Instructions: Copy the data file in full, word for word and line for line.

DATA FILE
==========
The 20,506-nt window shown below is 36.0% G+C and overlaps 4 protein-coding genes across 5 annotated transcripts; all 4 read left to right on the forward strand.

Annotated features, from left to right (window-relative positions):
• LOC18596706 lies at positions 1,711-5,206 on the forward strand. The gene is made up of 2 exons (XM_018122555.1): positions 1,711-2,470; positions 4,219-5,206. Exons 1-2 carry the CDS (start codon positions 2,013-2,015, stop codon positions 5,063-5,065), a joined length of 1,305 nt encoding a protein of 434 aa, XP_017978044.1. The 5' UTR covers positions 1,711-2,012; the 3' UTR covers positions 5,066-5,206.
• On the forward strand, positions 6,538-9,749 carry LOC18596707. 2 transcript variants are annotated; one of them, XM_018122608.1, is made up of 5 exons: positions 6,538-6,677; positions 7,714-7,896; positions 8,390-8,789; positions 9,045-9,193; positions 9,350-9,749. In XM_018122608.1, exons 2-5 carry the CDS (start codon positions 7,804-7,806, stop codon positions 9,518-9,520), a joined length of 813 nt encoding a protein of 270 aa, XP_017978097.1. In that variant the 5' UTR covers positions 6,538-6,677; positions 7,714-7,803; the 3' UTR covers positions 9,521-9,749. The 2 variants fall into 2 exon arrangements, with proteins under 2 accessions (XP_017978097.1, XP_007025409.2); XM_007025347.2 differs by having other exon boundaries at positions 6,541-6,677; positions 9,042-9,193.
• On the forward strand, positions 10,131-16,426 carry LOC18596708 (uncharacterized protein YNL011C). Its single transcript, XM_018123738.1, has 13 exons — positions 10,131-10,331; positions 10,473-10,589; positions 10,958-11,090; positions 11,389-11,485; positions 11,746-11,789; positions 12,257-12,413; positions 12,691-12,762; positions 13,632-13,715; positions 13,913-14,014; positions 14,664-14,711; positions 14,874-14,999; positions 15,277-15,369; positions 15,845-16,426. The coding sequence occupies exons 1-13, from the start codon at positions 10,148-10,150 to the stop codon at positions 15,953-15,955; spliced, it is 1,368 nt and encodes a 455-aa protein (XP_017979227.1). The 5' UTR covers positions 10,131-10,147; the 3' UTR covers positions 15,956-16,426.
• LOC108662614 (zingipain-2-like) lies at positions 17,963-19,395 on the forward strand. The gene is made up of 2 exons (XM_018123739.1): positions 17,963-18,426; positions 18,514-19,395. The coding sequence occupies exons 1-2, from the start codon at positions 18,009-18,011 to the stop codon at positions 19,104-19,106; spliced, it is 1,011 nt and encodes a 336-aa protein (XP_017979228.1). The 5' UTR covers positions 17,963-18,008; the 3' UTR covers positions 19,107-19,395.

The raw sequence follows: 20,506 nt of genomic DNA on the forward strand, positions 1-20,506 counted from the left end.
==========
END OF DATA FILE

The 20,506-nt window shown below is 36.0% G+C and overlaps 4 protein-coding genes across 5 annotated transcripts; all 4 read left to right on the forward strand.

Annotated features, from left to right (window-relative positions):
• LOC18596706 lies at positions 1,711-5,206 on the forward strand. The gene is made up of 2 exons (XM_018122555.1): positions 1,711-2,470; positions 4,219-5,206. Exons 1-2 carry the CDS (start codon positions 2,013-2,015, stop codon positions 5,063-5,065), a joined length of 1,305 nt encoding a protein of 434 aa, XP_017978044.1. The 5' UTR covers positions 1,711-2,012; the 3' UTR covers positions 5,066-5,206.
• On the forward strand, positions 6,538-9,749 carry LOC18596707. 2 transcript variants are annotated; one of them, XM_018122608.1, is made up of 5 exons: positions 6,538-6,677; positions 7,714-7,896; positions 8,390-8,789; positions 9,045-9,193; positions 9,350-9,749. In XM_018122608.1, exons 2-5 carry the CDS (start codon positions 7,804-7,806, stop codon positions 9,518-9,520), a joined length of 813 nt encoding a protein of 270 aa, XP_017978097.1. In that variant the 5' UTR covers positions 6,538-6,677; positions 7,714-7,803; the 3' UTR covers positions 9,521-9,749. The 2 variants fall into 2 exon arrangements, with proteins under 2 accessions (XP_017978097.1, XP_007025409.2); XM_007025347.2 differs by having other exon boundaries at positions 6,541-6,677; positions 9,042-9,193.
• On the forward strand, positions 10,131-16,426 carry LOC18596708 (uncharacterized protein YNL011C). Its single transcript, XM_018123738.1, has 13 exons — positions 10,131-10,331; positions 10,473-10,589; positions 10,958-11,090; positions 11,389-11,485; positions 11,746-11,789; positions 12,257-12,413; positions 12,691-12,762; positions 13,632-13,715; positions 13,913-14,014; positions 14,664-14,711; positions 14,874-14,999; positions 15,277-15,369; positions 15,845-16,426. The coding sequence occupies exons 1-13, from the start codon at positions 10,148-10,150 to the stop codon at positions 15,953-15,955; spliced, it is 1,368 nt and encodes a 455-aa protein (XP_017979227.1). The 5' UTR covers positions 10,131-10,147; the 3' UTR covers positions 15,956-16,426.
• LOC108662614 (zingipain-2-like) lies at positions 17,963-19,395 on the forward strand. The gene is made up of 2 exons (XM_018123739.1): positions 17,963-18,426; positions 18,514-19,395. The coding sequence occupies exons 1-2, from the start codon at positions 18,009-18,011 to the stop codon at positions 19,104-19,106; spliced, it is 1,011 nt and encodes a 336-aa protein (XP_017979228.1). The 5' UTR covers positions 17,963-18,008; the 3' UTR covers positions 19,107-19,395.

The raw sequence follows: 20,506 nt of genomic DNA on the forward strand, positions 1-20,506 counted from the left end.